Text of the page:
Netsky-V, unlike its widespread siblings, spreads without using email attachments. That means users can get hit with the virus just by opening a tainted email.
''This makes me a little bit nervous because of the way it automatically infects machines,'' says Patrick Hinojosa, CTO at Panda Software U.S., an anti-virus and intrusion prevention company with U.S. headquarters in Glendale, Calif. ''It doesn't require foolish end users to spread. And anything that doesn't require user participation to work is bad news.''
''This is a problem,'' says Hinojosa. ''Smart user, not a smart user -- it doesn't really matter. What matters here is if you have patched software. These are the viruses that can spread pretty fast... How successfully it spreads just depends on how well it was written.
''I'm just hoping this one wasn't written very well,'' adds Hinojosa.
So far, it's unclear how quickly this worm is spreading. Since it was just released into the wild, the numbers on it aren't really in it.
This new V variant has malicious XML code hidden in the message body of the email. When a user opens the email to read it, the code automatically seeks out a known object validation vulnerability in Microsoft Corp.'s Outlook and Internet Explorer software. The vulnerability allows the malicious code to be trusted, installed and executed on the local system.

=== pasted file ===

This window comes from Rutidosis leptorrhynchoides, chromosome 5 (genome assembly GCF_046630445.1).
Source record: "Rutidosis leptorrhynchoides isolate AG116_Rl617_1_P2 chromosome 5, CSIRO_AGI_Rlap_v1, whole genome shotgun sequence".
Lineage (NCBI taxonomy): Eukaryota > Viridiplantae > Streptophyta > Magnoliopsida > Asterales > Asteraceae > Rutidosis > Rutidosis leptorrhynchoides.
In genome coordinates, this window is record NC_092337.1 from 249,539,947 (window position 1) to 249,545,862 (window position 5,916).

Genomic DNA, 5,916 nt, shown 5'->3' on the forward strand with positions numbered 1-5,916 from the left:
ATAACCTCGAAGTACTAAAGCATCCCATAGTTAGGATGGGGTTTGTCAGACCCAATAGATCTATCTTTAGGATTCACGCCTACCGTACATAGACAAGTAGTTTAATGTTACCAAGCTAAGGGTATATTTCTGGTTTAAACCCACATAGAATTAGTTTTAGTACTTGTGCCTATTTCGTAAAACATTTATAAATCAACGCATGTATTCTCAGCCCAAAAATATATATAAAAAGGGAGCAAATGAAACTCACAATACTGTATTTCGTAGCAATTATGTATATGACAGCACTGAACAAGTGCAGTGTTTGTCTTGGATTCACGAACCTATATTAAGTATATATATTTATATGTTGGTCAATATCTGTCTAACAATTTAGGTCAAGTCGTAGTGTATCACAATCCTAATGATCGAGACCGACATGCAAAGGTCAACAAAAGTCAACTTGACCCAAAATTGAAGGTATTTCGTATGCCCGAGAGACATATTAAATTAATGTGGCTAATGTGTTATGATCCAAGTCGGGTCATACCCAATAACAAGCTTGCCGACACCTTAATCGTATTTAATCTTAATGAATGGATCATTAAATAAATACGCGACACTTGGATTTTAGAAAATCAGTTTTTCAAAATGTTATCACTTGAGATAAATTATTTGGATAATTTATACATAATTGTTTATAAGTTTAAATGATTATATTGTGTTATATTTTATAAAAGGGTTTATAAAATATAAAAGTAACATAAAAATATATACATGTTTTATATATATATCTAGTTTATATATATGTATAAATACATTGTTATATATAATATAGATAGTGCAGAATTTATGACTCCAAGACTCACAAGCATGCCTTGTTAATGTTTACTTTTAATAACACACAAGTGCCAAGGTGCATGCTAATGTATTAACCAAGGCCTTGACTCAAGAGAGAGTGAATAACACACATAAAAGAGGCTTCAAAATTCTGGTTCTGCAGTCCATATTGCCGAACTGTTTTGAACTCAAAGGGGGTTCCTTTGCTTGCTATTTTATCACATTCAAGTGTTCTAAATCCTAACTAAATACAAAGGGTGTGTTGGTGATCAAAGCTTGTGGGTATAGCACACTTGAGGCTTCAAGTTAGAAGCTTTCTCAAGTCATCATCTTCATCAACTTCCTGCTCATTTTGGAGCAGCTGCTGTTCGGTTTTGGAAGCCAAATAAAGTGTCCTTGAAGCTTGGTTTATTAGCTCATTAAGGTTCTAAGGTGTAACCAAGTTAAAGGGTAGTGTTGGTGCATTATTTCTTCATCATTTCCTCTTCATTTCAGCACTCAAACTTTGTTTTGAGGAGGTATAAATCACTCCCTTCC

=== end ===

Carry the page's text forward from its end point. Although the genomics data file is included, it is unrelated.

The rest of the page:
Once the computer is infected, the malicious code will install a backdoor that listens to TCP ports 5556 and 5557. Netsky-V is designed to launch denial-of-service attacks on several Web sites between April 22 and April 28. The sites to be attacked include kazaa.com; emule.de; cracks.am; freemule.net, and keygen.us.
Ken Dunham, director of malicious code at iDefense, a security intelligence firm based in Reston, Va., says Microsoft released information about the vulnerability, along with a patch to correct it, early last October. If a system has been patched, Netsky-V will not be able to infect the computer.
But Hinojosa says there are millions of computers that have not been updated, so are vulnerable to the attack.
''There are millions of unpatched computers on the corporate side,'' says Hinojosa. ''Most U.S. workers work for companies with fewer than 25 employees. They don't have a system administrator. And that's not counting all the home users -- the millions of home users -- who haven't patched their systems in the last several months. How fast this spreads depends only on how well it was written.''